Emily Stokes is the CEO of Mikeysline, a mental health charity based in the Highlands of Scotland. In this week’s Real Voices, she discusses the work that Mikeysline does to destigmatise reaching out for help in rural communities, and the importance of open conversations when discussing mental health.
I’ve worked in mental health services for most of my career. I started off in the NHS in London as a graduate, and worked there for 14 years. I moved back up to the Highlands, and after working in a different mental health charity for some years, I joined Mikeysline. I am hugely passionate about mental health, and I am dedicated to making a difference to people’s lives by using my experience and skills.
Mikeysline was originally set up as a suicide-prevention charity in 2015, following the tragic deaths of good friends Martin Shaw and Michael Williamson within 48 hours of each other. Michael’s uncle Ron Williamson set up the helpline initially, and named it after his nephew. We have since grown as a charity to also support locals’ mental health in general, and to spread awareness of the importance of reaching out for help. We have text-based support, of which there are five different options that people can use to get in contact, from WhatsApp to Twitter. It is crucially important for people to have many options for communication, to make our services as accessible as possible. We give people a lot of different ways to get in touch so that they can choose the method of communication which they feel comfortable using, meaning they’re more likely to reach out.
We also do a lot of 1-to-1 support, in our Hives. We started our first Hive in Inverness in 2017. These are safe spaces where anyone can drop in for some confidential in-person support. They aren’t just for people in crisis, they are for anyone who is at all struggling with their mental health or having emotional issues. Our main Hive is still the one in Inverness, and it’s open 7 evenings a week. We also have outreach Hives in Nairn, Tain and Alness and we hope to develop more in the future.
As for our other face-to-face work, we go into schools so we can get positive messages into kids as early as possible, so that they have the tools to know how to ask for support which will hopefully help them later in life. We also work with employers to raise awareness of how they can support their employees’ mental health. In both these spaces, we run workshops to de-stigmatise discussion of mental well-being.
Apart from direct support, we put a lot of effort into raising awareness and breaking down stigma around asking for help, which is a prevalent issue in the kinds of rural communities we serve. We do anti-stigma work in alignment with other local organisations, such as local football teams and the Camanachd association, which really help in getting our message out to local communities. We also have a podcast where people share their stories, which helps because people can see that they aren’t on their own.
Talking about mental health should be as natural and everyday as discussing physical well-being. Our tagline is “It’s ok not to be ok.” Sometimes people can self-stigmatise and see their issues as their own fault, and they can become embarrassed at the thought of anyone finding out that they are struggling. It’s very hard to reach out for support when you’re feeling so low. It’s so important to get the message out that these issues can spring up for anyone at anytime, and all of us at some point will struggle with mental health and need support, just like all of us will have issues with physical health.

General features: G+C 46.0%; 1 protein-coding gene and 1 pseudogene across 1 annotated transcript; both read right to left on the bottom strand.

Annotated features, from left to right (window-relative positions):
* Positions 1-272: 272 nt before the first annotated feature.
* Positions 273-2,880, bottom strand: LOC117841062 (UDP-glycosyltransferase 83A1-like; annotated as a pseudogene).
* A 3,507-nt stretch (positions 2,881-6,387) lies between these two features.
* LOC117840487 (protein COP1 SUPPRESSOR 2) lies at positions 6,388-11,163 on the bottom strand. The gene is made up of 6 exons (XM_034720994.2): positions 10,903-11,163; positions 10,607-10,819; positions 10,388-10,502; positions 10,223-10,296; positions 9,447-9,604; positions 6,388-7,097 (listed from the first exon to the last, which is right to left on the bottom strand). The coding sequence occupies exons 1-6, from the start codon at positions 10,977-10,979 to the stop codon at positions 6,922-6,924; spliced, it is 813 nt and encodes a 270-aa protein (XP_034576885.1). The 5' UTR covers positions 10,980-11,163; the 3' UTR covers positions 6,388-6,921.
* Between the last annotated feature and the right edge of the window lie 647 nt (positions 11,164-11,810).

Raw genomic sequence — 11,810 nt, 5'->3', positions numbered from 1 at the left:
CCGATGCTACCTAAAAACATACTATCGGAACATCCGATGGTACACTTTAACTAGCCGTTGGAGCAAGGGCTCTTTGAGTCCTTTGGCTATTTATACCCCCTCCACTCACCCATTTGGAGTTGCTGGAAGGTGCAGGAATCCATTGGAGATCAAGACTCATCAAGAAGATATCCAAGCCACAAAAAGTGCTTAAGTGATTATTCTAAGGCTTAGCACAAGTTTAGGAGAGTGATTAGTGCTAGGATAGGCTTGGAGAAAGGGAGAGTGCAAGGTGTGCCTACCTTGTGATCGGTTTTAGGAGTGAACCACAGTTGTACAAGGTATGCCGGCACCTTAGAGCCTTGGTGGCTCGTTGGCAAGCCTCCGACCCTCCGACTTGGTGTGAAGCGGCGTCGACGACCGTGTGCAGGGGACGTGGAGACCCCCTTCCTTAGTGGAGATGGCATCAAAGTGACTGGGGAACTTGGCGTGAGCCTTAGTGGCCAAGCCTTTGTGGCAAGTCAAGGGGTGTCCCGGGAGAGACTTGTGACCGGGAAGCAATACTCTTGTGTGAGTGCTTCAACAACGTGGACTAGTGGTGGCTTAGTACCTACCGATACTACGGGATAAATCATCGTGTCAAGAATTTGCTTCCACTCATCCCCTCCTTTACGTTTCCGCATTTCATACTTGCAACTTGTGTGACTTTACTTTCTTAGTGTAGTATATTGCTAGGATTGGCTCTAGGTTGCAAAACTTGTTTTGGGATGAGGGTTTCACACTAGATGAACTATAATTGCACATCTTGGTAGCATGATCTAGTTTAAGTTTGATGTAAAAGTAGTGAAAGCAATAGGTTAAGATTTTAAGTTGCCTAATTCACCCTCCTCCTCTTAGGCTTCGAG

There’s a number of reasons why the Highlands has a high suicide rate compared with the rest of Scotland. There is a lack of opportunities as these are very rural communities, and also a prevalent culture of heavy drinking. As these communities are small and isolated, everyone tends to know each other’s business, which can make reaching out for help with one’s mental wellbeing all the more daunting. The culture for a long time in these small communities has been that you keep your business to yourself, and don’t burden anyone else with your troubles. Deprivation is also a key factor. There are lots of areas in the Highlands which are very poor, and families are in poverty, which obviously puts a lot of pressure on people and can cause mental health issues.
Young people have their own set of problems which can exacerbate mental health issues. At a young age, small problems can seem huge, and this is often made worse by social media. Often, young people (or people of any age) struggle to see a way forward, which is when they start to have thoughts of suicide. That’s why it’s so important to reiterate that there is always hope, and that things can always change. With support, they can change even quicker.
At the moment, we’re very much aware of the cost of living crisis, and the impact that that is having on people’s mental health. We would like to do more group support work, and provide food at these sessions. We want to look at the wider needs of people, as well as their need for mental support. We want to continue our work with employers and businesses, so that there’s an awareness in work settings about how to support employees’ mental health. Finally, we’d like to expand our reach further across the Highlands, and be present in more communities in whatever way they need.
Mikeysline offers a text line support service at +44(0)7786 207755 and via WhatsApp at +44(0)1463 729000 and also via its website, Facebook Messenger, and Twitter. For more information visit mikeysline.co.uk.